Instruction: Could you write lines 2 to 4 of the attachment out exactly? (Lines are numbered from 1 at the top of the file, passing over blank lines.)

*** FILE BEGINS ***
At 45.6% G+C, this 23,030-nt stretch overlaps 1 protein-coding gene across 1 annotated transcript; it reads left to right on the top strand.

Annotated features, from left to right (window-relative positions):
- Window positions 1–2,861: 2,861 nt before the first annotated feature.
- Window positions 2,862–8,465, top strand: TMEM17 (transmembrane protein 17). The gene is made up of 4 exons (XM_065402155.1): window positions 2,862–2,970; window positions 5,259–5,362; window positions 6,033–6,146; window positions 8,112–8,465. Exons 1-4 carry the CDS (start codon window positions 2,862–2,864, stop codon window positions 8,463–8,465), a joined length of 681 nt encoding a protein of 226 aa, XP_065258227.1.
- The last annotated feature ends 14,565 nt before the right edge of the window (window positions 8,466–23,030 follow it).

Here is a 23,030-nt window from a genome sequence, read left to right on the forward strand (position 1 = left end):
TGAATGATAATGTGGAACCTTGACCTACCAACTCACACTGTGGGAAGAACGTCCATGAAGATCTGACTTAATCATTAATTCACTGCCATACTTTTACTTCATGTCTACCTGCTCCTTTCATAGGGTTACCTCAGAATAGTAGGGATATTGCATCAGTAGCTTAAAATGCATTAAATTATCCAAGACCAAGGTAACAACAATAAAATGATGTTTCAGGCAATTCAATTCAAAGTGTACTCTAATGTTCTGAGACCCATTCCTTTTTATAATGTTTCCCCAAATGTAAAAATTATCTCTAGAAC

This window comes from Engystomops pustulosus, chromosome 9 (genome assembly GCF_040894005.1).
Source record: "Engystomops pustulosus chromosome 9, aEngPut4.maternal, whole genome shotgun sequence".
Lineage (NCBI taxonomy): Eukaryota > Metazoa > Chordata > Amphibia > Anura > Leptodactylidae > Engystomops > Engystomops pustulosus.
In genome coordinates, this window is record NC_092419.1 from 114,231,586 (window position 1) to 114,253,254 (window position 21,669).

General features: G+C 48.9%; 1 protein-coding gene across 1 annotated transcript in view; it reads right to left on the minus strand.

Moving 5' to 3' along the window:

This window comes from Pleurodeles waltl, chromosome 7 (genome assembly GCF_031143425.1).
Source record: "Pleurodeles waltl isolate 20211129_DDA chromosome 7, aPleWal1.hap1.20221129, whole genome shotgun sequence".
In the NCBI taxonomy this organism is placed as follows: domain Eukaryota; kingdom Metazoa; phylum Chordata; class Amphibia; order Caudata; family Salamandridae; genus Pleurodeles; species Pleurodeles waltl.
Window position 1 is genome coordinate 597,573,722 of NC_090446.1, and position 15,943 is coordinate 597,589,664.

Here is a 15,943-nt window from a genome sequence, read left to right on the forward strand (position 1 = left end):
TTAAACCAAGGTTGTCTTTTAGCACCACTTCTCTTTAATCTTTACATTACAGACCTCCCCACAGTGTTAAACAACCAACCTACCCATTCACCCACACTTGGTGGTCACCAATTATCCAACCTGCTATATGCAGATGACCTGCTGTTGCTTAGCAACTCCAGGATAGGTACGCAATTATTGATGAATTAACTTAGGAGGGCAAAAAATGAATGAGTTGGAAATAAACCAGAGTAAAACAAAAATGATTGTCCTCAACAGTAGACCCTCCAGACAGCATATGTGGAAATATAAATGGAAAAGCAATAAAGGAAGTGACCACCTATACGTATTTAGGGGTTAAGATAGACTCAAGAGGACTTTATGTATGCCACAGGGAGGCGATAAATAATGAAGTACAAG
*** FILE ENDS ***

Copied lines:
Annotated features, from left to right (window-relative positions):
- Window positions 1–2,861: 2,861 nt before the first annotated feature.
- Window positions 2,862–8,465, top strand: TMEM17 (transmembrane protein 17). The gene is made up of 4 exons (XM_065402155.1): window positions 2,862–2,970; window positions 5,259–5,362; window positions 6,033–6,146; window positions 8,112–8,465. Exons 1-4 carry the CDS (start codon window positions 2,862–2,864, stop codon window positions 8,463–8,465), a joined length of 681 nt encoding a protein of 226 aa, XP_065258227.1.